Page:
IFComp entry development systems - Unpopularity metrics up to 2022

I spun this topic off from Interactive fiction popularity metrics:

I analysed the spreadsheet a little to identify development systems that have been used exactly once:


Applesoft BASIC
BASH script
Commodore 64 BASIC
FB Messenger
Haskell TAE
Jupyter Notebook
Scott Adams



There was a C# game listed, and a C++ one. And while the TIC-80 (a tiny modern computer system I’ve left in the list) is programmed in C, it probably has hardware-specificity that makes it unique, so I kept the TIC-80 in the list. It’s also possible a game in the spreadsheet labelled ‘custom msdos’ could be C, though it’s probably a variant of BASIC. The upshot is, at least three variants of C have been used in total, and two in a hardware-independent way, so I’m not paying the C variants as development platforms that have been used only once.


I took the same approach towards flavours of BASIC. Multiple variants of MS-DOS BASIC have been used and listed in the spreadsheet (the majority of the games by Paul Panks) so I’m not paying them as one-shots. In the hardware-specific BASICs, my game Leadlight is the only one in Applesoft, and it looks like Nick Montfort’s Amazing Quest is the only one in C64 BASIC. I thought Paul Panks might have submitted a C64 game, but I think his IFComp entries were all MS-DOS.


Python has been used several times in IFComp and so doesn’t make the list per se, but things get grey. IntFicPy is a specific engine within Python that’s been used once, but could be used again, so I kept it. Jupyter Notebook - is that just Python? Does the hardware make a difference? I don’t know enough to kick it off the list.

One game with platform development ‘Dance’ is listed in the spreadsheet: War of the Willows. I know that ran in Python, so I don’t know if Dance is a Python toolkit (I couldn’t google it up) or a joke or mis-paste. Someone can probably tell me.


You could be unpopular, too! Just use a new and unique development system for your IFComp entry. Or, make yourself unpopular with the author of a game in this list by knocking their game out of this list by being the second person to enter a game into IFComp using the same system they used.




Wait, what?

Which game was this? I’m wondering if the author had reasons to leverage Godot, or if it was an engine they were really comfortable with. (Either is valid, of course)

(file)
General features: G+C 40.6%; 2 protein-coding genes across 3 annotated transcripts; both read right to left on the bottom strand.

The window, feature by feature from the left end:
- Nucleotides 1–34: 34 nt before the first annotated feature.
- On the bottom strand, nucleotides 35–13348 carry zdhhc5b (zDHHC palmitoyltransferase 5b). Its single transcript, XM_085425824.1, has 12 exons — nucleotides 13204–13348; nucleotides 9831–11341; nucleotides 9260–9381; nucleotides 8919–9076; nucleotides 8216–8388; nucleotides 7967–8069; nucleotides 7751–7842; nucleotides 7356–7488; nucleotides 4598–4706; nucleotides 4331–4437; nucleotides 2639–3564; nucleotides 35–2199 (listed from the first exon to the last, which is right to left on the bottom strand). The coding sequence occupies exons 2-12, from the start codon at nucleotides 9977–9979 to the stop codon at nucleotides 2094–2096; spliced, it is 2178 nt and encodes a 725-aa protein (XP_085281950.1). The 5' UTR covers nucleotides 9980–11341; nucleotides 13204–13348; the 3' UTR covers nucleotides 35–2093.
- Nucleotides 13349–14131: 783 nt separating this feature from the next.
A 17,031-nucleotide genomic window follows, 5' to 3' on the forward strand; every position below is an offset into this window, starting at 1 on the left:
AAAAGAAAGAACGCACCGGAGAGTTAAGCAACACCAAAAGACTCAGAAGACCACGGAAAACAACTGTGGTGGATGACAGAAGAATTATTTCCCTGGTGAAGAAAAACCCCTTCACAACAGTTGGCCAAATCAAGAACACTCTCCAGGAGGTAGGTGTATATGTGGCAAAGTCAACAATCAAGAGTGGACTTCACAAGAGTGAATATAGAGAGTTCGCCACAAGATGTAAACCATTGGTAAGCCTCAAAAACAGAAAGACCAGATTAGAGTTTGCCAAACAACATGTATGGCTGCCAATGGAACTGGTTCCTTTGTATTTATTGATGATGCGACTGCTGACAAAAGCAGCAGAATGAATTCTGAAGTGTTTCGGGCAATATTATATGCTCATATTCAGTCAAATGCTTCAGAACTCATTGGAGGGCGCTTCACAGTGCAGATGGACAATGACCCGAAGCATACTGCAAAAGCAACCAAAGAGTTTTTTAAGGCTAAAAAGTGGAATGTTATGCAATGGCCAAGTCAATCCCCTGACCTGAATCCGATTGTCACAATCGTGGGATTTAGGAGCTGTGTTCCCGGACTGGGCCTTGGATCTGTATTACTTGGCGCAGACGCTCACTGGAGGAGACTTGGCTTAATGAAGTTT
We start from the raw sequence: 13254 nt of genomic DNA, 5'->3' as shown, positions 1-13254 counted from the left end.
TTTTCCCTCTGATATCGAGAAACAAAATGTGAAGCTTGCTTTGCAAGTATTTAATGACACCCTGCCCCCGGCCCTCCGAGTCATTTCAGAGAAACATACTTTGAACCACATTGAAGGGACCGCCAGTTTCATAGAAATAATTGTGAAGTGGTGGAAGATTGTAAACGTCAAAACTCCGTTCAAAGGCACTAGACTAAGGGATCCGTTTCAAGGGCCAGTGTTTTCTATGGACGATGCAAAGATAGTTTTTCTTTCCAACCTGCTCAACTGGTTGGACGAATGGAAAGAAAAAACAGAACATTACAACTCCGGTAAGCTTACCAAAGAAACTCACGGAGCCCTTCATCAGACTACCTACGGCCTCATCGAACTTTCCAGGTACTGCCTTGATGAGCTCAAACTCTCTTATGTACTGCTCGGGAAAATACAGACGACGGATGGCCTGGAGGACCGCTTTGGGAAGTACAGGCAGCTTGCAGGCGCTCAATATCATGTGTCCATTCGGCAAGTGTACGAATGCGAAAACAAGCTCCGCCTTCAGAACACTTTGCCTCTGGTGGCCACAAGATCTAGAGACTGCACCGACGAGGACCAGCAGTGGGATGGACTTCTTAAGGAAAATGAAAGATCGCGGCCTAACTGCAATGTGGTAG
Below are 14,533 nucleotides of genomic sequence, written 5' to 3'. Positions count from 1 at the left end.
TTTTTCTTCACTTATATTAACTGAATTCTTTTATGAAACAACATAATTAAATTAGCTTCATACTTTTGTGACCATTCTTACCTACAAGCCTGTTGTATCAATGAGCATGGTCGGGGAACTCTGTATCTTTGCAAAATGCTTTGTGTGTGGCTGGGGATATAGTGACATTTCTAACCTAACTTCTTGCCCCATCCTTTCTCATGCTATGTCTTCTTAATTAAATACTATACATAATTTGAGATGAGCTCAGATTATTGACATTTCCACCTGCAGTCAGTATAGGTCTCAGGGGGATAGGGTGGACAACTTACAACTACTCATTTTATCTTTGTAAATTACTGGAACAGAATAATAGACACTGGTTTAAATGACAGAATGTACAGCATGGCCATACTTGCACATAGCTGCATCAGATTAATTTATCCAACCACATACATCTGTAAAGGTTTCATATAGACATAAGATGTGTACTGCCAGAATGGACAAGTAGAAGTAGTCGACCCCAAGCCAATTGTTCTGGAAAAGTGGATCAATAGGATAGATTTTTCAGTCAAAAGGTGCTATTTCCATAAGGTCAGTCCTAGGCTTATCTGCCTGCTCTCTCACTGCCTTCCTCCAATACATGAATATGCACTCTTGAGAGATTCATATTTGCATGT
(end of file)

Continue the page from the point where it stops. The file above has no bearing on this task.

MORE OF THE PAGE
This is Abandon Them by Alan Beyersdorf in 2019. I haven’t played it.

And the FB Messenger one is The Belinsky Conundrum by Sam Ursu in 2021.

Any others you’re curious about, just search the platform name in the spreadsheet. You’ll only get one result :wink:


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Infinite Adventure? I think that was written in Pascal, see…

…but B.J. will be able to confirm that anyway.


I wouldn’t read too much into Dev. systems I’ve listed in the spreadsheet. They were taken from a mostly cursory look at the IF Comp game files, in-game ‘About’ text, etc for obvious clues. In some cases I’d view the page source or code or follow a link to an author’s website. If I was no wiser after a few minutes the game would end up being listed as ‘Custom XXX’.

I included ‘Dance’ as a separate Dev. system as the author presented it in the accompanying txt files as a two player interactive system written in Python that they hoped people would add to or fork. My choice here was largely subjective.



I think they’re more than adequate for the entertainment purposes of this topic!



Yep. Pascal.
Screenshot 2023-05-11 234118

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As far as I remember it was a very basic choice game mechanically, so I would assume the system was just what the author was comfortable with.

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I’m surprised that there has only been one ren’py game in IFComp… I feel like there are more ren’py games out there than any other dedicated IF engine, but the community is so distinct from the IF community.